Media coverage of the adjunct movement for justice across the nation continues:
Some comic relief:
This is an example for San Diego students, and for students everywhere who are interested in social justice.
Originally posted on National Mobilization For Equity:
Despite the reported opposition from New York’s Governor Andrew Cuomo, the resolution supporting a $5,000 minimum starting salary per course for adjuncts was debated and passed April 4 by the statewide SUNY Student Assembly, which represents some 463,000 students.
The following report is by James DeArce, an adjunct teaching sociology at SUNY New Paltz, who is also a nursing student and Student Trustee Member of the Board of Trustees at SUNY Ulster County Community College:
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Originally posted on National Mobilization For Equity:
morning, April 10, HB14-1154, the Colorado community college “equal pay for equal work” legislation, will be heard before the House Appropriations Committee. As some of you may recall, over nine weeks ago HB14-1154 passed through the House State Affairs Committee. It it passes through “Props” the pace of the legislation will accelerate considerably.
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For those of you who thought I was being a little cranky (or not) with my last post, I’d thought I’d share a little post with you from the site The Professor is In. This piece by Dr. Karen Cordoso, who holds a Ph.D. in English/American Studies from U Mass Amherst and an M.Ed. from Harvard (such a slouch), after some explanation of her personal experience, cuts right to the chase:
Here’s the thing, adjuncts: your chances of “converting” to a secure academic job decrease with every semester—they almost NEVER hire the devil they know. As a woman of color (diversity hire potential!) with exceptional teaching evaluations on five elite campuses, respectable publications, prior administrative experience, an admiring network of students and colleagues as well as a proven commitment to the geographic area, I had the tantalizing delusion that I would be an exception to this grim rule. NOPE. Way later than I should have, I decided to seek work that promised advancement or at least a longer shelf life. If you need stronger medicine here, try Rebecca Schuman’s Thesis Hatement.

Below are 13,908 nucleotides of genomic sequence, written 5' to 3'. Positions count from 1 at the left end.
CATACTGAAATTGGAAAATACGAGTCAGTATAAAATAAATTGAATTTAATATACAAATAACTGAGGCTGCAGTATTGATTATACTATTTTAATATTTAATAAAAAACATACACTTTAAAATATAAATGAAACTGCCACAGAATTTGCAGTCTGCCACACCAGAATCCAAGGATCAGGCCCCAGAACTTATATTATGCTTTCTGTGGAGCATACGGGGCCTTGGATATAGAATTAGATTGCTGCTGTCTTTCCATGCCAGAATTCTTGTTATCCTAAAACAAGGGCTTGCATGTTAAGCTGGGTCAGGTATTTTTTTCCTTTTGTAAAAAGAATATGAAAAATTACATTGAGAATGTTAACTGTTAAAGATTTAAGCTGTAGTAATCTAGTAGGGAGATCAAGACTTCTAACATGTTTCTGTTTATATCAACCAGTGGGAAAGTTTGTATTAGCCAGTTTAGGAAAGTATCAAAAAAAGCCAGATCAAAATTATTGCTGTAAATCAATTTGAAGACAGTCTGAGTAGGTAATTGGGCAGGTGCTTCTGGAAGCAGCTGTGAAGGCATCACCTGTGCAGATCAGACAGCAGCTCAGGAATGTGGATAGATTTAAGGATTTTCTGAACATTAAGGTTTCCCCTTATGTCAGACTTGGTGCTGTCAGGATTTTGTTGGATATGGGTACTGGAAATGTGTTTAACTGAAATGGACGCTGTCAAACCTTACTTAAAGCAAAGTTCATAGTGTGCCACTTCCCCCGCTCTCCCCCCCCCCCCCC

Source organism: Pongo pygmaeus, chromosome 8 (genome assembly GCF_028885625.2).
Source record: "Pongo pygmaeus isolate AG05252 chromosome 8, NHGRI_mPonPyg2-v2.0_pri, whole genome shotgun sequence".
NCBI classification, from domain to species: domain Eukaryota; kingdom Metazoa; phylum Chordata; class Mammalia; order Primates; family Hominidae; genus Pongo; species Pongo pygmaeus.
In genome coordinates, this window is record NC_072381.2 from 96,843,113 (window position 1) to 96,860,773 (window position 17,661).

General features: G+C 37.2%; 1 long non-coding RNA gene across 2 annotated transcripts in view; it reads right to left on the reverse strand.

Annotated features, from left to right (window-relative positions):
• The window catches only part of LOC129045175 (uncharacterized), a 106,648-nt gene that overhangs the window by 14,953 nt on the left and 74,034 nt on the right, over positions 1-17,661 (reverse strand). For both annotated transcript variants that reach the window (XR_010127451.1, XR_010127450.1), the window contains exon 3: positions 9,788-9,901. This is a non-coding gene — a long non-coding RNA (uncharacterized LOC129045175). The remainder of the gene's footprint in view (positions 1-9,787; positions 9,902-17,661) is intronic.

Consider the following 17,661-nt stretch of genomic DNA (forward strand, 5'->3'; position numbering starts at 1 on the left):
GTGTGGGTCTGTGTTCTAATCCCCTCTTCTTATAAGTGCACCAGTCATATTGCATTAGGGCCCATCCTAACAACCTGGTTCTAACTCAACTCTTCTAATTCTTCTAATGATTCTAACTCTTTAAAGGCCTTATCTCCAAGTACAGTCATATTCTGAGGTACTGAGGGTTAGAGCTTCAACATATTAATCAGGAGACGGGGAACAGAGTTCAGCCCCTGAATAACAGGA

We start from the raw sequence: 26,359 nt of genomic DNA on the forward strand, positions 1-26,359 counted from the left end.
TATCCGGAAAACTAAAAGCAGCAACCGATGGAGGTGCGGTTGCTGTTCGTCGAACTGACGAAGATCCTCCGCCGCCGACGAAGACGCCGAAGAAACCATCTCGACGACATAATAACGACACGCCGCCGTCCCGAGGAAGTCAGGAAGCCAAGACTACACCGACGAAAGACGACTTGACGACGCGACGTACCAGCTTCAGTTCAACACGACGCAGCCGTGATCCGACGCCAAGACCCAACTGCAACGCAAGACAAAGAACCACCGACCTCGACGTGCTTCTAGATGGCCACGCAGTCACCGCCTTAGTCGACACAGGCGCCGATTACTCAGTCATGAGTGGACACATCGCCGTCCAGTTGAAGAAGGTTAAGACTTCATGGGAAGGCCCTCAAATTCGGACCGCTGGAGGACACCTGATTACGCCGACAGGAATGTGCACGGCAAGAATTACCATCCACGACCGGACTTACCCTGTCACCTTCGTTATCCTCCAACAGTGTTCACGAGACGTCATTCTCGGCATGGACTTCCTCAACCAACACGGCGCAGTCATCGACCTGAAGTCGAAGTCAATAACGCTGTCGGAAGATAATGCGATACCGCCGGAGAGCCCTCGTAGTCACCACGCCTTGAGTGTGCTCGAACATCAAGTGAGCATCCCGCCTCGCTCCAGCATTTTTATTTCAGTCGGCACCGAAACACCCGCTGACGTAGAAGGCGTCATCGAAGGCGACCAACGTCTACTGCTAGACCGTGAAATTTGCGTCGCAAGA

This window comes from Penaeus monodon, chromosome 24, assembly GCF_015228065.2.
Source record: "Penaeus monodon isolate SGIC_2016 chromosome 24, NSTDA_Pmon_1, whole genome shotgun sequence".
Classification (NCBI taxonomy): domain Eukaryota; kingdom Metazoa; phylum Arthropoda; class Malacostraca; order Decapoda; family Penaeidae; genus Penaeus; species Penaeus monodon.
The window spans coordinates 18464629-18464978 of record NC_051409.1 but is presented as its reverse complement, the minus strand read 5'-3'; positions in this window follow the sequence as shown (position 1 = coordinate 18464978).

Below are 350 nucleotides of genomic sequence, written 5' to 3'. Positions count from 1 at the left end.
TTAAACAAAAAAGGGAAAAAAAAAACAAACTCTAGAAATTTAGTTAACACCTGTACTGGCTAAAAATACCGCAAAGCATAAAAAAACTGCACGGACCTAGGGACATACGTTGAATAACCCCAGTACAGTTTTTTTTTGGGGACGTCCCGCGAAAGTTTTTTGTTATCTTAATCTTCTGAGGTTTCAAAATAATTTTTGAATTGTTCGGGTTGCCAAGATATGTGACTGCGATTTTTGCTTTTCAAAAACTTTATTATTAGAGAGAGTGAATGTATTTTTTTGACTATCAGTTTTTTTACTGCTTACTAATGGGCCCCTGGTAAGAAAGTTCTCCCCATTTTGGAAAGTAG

For many if not most, being an adjunct is the professional equivalent of domestic abuse, PTSD and Stockholm syndrome rolled into a single despairing plight that has only one feasible resolution: as with any dysfunctional relationship, at some point you must first DECIDE to go, then GO. The terrible thing is that we lack the professional equivalent of transition shelters. However, The Professor is providing one kind of safe space with the Alt/Post-Ac Initiative, and I mention others below.
I was better treated than most working off the tenure track and had a safety net in my partner; I know that I cannot imagine the worst of what some of my adjunct colleagues are experiencing. Yet anyone who is untenured (including TT faculty) ultimately confronts the same dynamic: at some point we have to decide whether our circumstances are worth hanging on to, or else pursue a change. To achieve the latter, we cannot identify as helpless victims, engage in crippling rationalizations, or indulge in wishful thinking. You can’t control what others do, but you CAN decide what YOU will do.
Dr. Cordoso ultimately ended up choosing a different career path. Not all of us have or want that option, but like her, we CAN decide what WE will do.
You can read the rest of her post here: